(Thanks to my traveling companion for photos - my camera broke)
The Kerala region has been trading spices west for five thousand years, since the time of Egypt’s earliest kings. Today, the Indian state of Kerala is a standout, with the highest literacy rate, the highest human development index, the highest female proportion of population, the lowest population growth and the highest life expectancy of any Indian state. And it still vigorously trades in spices.
And its people have strange ideas about roadside promotional signage. And its drivers obsess about cleanliness.
And most important, Kerala is home to the best place in India.
But more on that later.
Millennia of Arabian and European colonisations ended with independence in 1948. Kerala’s people, half Hindu, and quarters Muslim and Christian, are governed today by the Communist Party of India (Marxist), a party they’ve been electing and re-electing off and on since the 1950s.
|Father figures of Keralan politics|
Fort Kochi, a three hour flight, one hour drive south of Delhi, is an enclave yet to be spoiled by tourism surrounded by the modern city of Kochi. Like Bali, shops sell the regular Asian tourist haunt rubbish, but missing are the crowds, the in-your-face, the bars.
Kerala has few bars, and the distribution, sale and serving of alcohol is very tightly regulated. An irritant for the tourism industry, but very popular with female voters.
The old town sits on a peninsula accessed by ferry, small in area, without an actual fort, but nevertheless with plenty of character and life. Here as elsewhere in Kerala, locals are personable, less concerned with who you are, and more engaging than Indians of the crowded north.
Surprisingly good, the Oceanos restaurant serves traditional Keralan seafood in a modern setting. The moplah fish in banana leaf a treat.
Kerala enjoys two monsoons, one in June/July, and a second as we visit in October. And so we wake to streets washed clean by heavy rain, and head to Art of Bicycle, to set up for a day’s cycling, sixty kilometres south to Aleppy.
India is not my location of choice for a bike ride, with vehicles passing way too close for my liking. The kids, on the other hand, love it. And don’t die.
Bike travel is leisurely enough to read the bizarre roadside signage:
“God Bless Hair Salon”
“Drill is the cornerstone of Discipline” (according to the navy)
“Coffin work and mobile freezer” (perhaps the coffin work takes longer than anticipated)
“We are Indian Firstly and Lastly” (and perhaps inbetweenly too.)
“Mary Matha Visitation Computer Academy”
“Holy Body of Christ Engineering College for Women”
And my favourite, a door in the sky atop a metal pole, painted on it:
“Divine Door” (promoting the “Divine Door Company”, not a low hanging heavenly portal)
Everywhere, sculptures, banner, flags and posters adorned with hammer and sickle compete with garish oversized churches paid for with remittances from Keralans working overseas – a consequence of their high levels of education and longstanding foreign links, particularly to the Middle East.
We ride the coast road, between beach and the big backwater. Good, because it’s flat. Not so good because there’s only one road and all the traffic is on it. Because of the monsoons, the backwater lake is mostly fresh half the year, increasingly salty during the dry. So farmers alternate between rice paddy and fish farm depending on salinity. With all that water come mosquitos, and dengue.
On both sides of the road, waterways are plied by narrow wooden boats of various sizes, called ‘knot boats’ because they’re constructed from planks tied together, no nails. Rope and wood both traditionally sourced from coconut palms.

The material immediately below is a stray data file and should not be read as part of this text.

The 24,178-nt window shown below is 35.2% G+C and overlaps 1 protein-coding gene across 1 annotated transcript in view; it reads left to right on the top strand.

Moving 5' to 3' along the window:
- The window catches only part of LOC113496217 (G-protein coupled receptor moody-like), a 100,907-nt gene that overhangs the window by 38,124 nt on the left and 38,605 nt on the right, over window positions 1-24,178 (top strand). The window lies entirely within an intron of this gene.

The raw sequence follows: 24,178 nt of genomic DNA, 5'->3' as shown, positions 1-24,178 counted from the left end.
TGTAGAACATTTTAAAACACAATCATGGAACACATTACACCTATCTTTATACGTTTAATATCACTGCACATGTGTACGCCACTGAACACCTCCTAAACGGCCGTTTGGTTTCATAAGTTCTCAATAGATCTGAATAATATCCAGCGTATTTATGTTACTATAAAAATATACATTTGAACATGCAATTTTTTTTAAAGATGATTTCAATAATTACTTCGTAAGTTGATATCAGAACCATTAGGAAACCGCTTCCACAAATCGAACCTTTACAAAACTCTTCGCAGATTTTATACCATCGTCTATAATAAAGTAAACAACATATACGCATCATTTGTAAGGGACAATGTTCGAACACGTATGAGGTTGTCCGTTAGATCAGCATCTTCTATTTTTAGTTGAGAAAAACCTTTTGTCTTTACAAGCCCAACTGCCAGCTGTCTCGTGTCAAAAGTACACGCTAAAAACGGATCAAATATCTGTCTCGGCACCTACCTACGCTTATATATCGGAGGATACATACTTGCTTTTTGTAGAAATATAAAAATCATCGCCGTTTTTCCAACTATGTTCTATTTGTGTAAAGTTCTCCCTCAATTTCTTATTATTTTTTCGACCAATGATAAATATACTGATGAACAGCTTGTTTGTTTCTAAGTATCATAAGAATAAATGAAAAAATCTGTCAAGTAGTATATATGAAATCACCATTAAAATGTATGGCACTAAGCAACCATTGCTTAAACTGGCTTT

The ‘coir’, the fibrous inner wrapping of the coconut, is plaited into rope. It’s also turned into doormats in homemade, wooden factories. These are co-operatives, and anyone with nothing better to do can drop in and earn a few rupees. A finished doormat, a great hairy itchy thing, sells for a few dollars.
After a night in a landholder’s ancestral backwaterside home, we’re on the road again, pedaling back through Aleppy (or Aleppuzaha) and its destitute canals (constructed during the Dutch colonial era) and buildings. Beautiful in places, trashed in others, and wilfully ignored by the locals.
The Abad beach resort has the cleanest beaches I’ve seen in India, though that’s not saying much. Thousands of tiny crab-like animals in the sand and surf, and sea eagles snatching at the water. Grey water, grey sky, storm breaks over beach, a fantastic monochrome interrupted by flashes from brightly coloured fishing boat hulls. Beach, pool, food, rooms, outside bathrooms, all very nice.
Several thousand houseboats chug the network of large canals inland from Aleppy. Quality and size varies, but the majority are an over-sized variant of a typical covered riverboat, with a half cylinder of cane roofing. Popular with tourists, who cruise the waterways, and drink.
We’re far too energetic for a houseboat. Despite the incessant rain we opt for a day of kayaking, for access to the multitude of smaller waterways, to see the locals’ lives up close.For several kilometres back from the coast, the canals rise above the surrounding land. Our guide Samson says the canal system was ‘built by the British’, which is Indian for ‘built by slave labour working at the behest of the British to augment their capacity to extract even greater premiums from the colony,’ but mere detail.
No roads. Not even British ones. All access to the islands (can you call them islands if they’re below sea level?) is by boat. We paddle along, looking down into the houses lining the canal. A large high school, thousands of students, with school boats lining up outside to take them home.
Kingfishers everywhere, three varieties, large to small, and other birds, drongoes and a raptor coloured like a caricatured Manly sea-eagle, which Samson calls a Keralan kite.
In a larger waterway, dodge and weave our way through the pouring rain between the chugging houseboats, to lunch at a shack. Samson brings tourists here every day. I eat fish and prawn with a selection of traditional dishes, served on a banana leaf which the owner takes away and washes for the next customer. All very nice, and after not dying I decide the fish and prawn came straight from the farm minutes before lunch.
Back to Fort Kochi. The eldest daughter of the homestay family is soon to be married and excitedly shows us some of her clothes. ‘Oh no,’ she says, we’ve misunderstood the purpose of one of her garments, ‘That dress is for the day before I get married. This one is for the day before that’!
Heading for the mountains next morning, a half hour lost to a traffic jam before we’re rushing through rice paddies. Fexcel, our driver for the rest of the week, is obsessed with cleanliness inside the car, to the point that he won’t let us put the windows down. To open the windows, he fears, will permit the entrée of dust and dirt which may ultimately cause the interior roof to discolour.